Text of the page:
One garden, two houses, some lessons from the past and hope for the future. A look at life in New Zealand, a bit of history and a Morris jig or two.
Do leave a comment even if the post you find yourself reading is an old one. Alternatively you can use my email address: scroll down the right hand side of the page (or to the bottom on mobile layout) to "About Me" and click on "View My Complete Profile"
My Favourite Window
November 12, 2011
It's raining in the Secret Garden - filling the ephemeral stream, making the grass grow... I am only just recovering from editing my last post. Of course it was an emotionally draining exercise. I think everyone who has read it would appreciate that (many thanks for all the lovely comments and emails over the course of this week); but the business of sourcing material and making it sit on the page is both exhilerating and tedious.
So, as I slowly brought photos and text together, I was ready for this family gathering; this memorial picnic on Elwin's mortal anniversary. Here we are enjoying being together on that sunny Sunday afternoon last week - Elwin's curiously blended New Zealand family: both of his wives, his four daughters and his four grandchildren.
I am acutely aware that the grandchildren did not make it into my micro-biography of Elwin. I am also aware that one of the drawbacks of second-time-round fathering for him, was not being a truly active grandfather to Paul, Kelly, James and Nathan. However they all seem to delight in deferring to their young aunties - Bryony and Kitty - and have shown both of us love and support always.
One of the many memorable things that happened in Elwin's last living week, was Kelly's 21st birthday, celebrated on 1st November with a family dinner and just a few milestone photos taken, including this one of Kelly with her maternal grandparents. Looking at this photo of Elwin now, I see that his tiredness and poor circulation is due, not so much to a good night out, but to a very worn out heart.
One of the last photos of Elwin then. What a trip down memory lane it was for me searching through albums,
and family records as well as computer files.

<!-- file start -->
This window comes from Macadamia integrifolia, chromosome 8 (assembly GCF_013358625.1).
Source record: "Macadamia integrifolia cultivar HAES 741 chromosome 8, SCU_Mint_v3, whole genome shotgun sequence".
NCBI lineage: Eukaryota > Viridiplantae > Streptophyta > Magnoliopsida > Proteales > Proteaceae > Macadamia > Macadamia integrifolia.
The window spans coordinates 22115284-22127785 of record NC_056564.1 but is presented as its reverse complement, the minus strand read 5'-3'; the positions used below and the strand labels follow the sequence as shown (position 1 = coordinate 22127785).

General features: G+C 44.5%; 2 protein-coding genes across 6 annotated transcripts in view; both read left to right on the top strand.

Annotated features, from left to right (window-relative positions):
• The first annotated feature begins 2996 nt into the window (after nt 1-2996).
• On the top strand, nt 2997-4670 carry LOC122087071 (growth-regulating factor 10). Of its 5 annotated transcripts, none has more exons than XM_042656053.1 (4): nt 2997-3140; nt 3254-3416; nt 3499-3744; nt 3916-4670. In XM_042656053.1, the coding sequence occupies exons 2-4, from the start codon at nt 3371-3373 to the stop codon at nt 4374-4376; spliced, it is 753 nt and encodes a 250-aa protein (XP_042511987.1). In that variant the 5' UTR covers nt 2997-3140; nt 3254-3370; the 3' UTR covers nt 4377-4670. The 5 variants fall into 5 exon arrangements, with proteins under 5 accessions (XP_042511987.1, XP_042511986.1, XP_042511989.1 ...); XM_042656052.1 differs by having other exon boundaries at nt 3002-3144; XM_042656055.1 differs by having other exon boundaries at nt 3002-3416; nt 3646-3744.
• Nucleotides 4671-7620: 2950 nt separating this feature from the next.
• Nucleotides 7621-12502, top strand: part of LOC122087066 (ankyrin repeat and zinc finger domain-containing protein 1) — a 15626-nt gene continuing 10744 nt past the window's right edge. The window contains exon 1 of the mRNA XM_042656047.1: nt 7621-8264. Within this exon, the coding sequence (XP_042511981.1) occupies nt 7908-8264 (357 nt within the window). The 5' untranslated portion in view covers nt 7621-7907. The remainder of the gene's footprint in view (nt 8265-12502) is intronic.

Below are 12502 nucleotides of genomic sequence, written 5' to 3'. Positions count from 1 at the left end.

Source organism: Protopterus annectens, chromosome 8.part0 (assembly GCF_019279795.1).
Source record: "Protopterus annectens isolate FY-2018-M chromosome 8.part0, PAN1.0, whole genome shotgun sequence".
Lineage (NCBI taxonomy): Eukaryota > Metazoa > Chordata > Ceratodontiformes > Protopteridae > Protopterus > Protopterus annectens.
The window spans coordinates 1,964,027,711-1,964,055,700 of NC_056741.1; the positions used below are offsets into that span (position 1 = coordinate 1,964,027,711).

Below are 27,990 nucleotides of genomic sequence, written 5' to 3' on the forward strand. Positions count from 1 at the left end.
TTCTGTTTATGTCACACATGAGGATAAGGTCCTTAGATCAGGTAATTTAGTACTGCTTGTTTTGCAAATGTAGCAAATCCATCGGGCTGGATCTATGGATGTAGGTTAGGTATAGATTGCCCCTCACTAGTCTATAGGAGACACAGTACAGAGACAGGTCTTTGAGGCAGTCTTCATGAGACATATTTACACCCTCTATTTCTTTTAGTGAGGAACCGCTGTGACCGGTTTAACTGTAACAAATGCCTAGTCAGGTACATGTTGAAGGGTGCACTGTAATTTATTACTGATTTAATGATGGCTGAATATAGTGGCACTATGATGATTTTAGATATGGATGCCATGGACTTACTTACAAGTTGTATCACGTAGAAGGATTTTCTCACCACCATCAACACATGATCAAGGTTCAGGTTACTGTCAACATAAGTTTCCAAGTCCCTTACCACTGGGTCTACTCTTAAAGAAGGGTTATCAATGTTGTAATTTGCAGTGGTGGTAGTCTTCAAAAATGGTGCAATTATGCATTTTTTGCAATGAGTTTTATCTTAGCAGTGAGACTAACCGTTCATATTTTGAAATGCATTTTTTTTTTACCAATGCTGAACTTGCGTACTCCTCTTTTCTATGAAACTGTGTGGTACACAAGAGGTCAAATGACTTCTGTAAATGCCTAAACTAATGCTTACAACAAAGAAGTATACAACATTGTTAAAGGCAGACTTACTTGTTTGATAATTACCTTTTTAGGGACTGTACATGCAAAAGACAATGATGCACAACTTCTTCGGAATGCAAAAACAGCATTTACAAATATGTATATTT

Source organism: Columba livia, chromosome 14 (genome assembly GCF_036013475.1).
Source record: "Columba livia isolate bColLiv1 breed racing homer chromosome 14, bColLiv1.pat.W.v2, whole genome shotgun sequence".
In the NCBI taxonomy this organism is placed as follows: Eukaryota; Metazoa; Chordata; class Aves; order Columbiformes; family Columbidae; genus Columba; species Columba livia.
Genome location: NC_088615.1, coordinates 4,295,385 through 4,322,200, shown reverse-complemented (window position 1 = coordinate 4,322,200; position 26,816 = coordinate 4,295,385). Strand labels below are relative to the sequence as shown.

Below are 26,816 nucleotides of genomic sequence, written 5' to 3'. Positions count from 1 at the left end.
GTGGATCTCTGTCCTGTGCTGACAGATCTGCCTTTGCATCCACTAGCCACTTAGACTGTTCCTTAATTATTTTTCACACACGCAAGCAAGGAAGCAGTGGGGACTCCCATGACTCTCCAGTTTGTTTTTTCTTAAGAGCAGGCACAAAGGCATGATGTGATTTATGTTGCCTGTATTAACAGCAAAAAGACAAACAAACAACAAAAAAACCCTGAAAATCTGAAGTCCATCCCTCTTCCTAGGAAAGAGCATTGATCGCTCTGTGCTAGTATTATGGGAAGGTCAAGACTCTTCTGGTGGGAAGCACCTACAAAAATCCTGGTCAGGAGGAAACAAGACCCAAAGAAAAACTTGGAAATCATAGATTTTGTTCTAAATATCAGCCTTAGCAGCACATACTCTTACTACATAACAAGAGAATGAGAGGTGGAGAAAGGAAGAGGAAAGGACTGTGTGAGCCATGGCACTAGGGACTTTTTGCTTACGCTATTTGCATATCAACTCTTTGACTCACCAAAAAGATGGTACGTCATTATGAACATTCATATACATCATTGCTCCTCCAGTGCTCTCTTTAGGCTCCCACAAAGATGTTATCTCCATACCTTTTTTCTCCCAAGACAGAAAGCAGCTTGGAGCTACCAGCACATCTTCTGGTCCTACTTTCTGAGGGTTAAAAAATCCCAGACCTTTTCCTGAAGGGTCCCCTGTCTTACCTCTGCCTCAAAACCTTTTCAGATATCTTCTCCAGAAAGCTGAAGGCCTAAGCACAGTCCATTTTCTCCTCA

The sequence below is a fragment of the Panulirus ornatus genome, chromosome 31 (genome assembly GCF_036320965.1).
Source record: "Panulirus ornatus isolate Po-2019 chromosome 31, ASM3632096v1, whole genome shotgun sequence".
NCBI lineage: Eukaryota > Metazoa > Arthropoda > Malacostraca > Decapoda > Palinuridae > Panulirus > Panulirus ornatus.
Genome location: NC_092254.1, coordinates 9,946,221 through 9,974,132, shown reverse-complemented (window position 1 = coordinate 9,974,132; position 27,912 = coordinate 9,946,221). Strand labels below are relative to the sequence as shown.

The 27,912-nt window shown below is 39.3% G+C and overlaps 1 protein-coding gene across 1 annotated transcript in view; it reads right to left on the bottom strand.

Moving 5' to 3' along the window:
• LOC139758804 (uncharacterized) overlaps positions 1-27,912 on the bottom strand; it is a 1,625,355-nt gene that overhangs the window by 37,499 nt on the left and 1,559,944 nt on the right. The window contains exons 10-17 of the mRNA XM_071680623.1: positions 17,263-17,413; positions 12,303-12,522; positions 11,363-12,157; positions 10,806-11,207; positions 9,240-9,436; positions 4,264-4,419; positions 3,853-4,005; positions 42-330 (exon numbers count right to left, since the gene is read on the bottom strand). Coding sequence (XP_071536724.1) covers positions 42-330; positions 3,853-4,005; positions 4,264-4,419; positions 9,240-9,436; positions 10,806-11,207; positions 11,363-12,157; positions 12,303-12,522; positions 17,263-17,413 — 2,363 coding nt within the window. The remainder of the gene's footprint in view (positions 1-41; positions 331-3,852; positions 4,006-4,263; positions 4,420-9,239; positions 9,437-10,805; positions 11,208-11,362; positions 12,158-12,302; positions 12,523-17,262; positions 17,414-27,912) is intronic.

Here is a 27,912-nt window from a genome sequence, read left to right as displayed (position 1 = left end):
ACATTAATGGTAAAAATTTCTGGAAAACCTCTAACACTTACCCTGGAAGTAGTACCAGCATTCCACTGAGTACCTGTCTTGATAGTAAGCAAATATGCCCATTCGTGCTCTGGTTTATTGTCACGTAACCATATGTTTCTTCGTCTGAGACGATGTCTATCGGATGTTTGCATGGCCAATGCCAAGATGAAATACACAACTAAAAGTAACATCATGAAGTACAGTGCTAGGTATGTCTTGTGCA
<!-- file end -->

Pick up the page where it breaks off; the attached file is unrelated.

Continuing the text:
Often I knew exactly which photo I wanted, but there were surprises too that made it hard to choose.
For long-time followers of Lady Mondegreen's Secret Garden, you will know that I have used old photographs to tell stories before now. Handling them is a treat in itself, while reading the hand written notes on the back (not enough of those), and wondering about the context of that moment-in-time is tantalising. On the back of the leading baby photo of Elwin is a written indication, maybe, that he had not yet been named after a favourite brother: the caption reads simply Harold's boy. And although I was familiar with little Elwin and his push-along elephant, it wasn't till I set it alongside text referring to Bridge St, Buckingham, that I realised that the eponymous bridge is there in the background, and that Elwin is playing outside his grandparents' front door.
How to get old photographs into my computer? I realise that I should use my scanner, but the scanner so far has only given me black and white images looking exactly like early photo-copied photographs.
So I photograph the prints (and for Elwin's and Barbara's wedding shot, a slide projected onto a screen) with my digital camera for transfer to my computer. For best results I need to capture them with diffuse daylight, and take a number of shots to be sure of a sharp image since my eyesight can't tell on the camera's screen.
Someone like Owen of The Magic Lantern Show who sometimes posts print-photographs from his film camera days, will readily spot the cast of light and shadow, and ripple of paper in my photographed photos. This process takes time, as I then edit the photos for use in my blog, but I enjoy doing it - working with the prints, handling with care, observing the way the light falls...
I do not enjoy placing photos and text on my blog.*@&!
I am not a computer programmer: I cannot "use HTML if you like."
I am a woman who grew up with pride in her copybook,
where I wrote and arranged illustrations with an eye to pleasing balance, placing elements of a story just as I wanted them - with pen and paper, and sometimes with the use of scissors and a pot of paste.
For the layout of In Memoriam I had intended to follow the form of my Blog anniversary post, where the photos sat more or less where I wanted them when I put the cursor at the point in the line where I wanted to insert the photo. How is it that this no longer works? The photos resolutely jump to the top of the page or some nearby gap. Aaargh. Is it silly to think that Blogger is neglecting me because they are developing their Dynamic Views format, and no longer maintain old-style formatting?
Having managed to insert photos between lines, I could not then backspace the text that had moved itself down the depth of the photo without losing the photo. I spent quite a lot of time stabbing in the dark over this, and for any eagle-eyed, repeat visitors to the post you may have noticed that some photos have indeed disappeared. It was just too chancy to try replacing them and losing others after I had added the early wedding photo retrospectively. I am not happy with the final look of Elwin's memorial post, and there are still a couple of photos that I want to add. I would like to even out the text too. Does it matter? Probably not to my readers, but I would like to feel the satisfaction that I usually get after working on one of my complex posts - especially for the perfectionist in my life.
But since today is the anniversary of Elwin's holiday funeral I will close this post with another photograph of a photograph - from Elwin's sister Lizzie in England - of the coffin lid; a work in progress.
And for a reminder of a day that felt more like an intimate folk-festival than a funeral you can visit The Not-So-Secret- Garden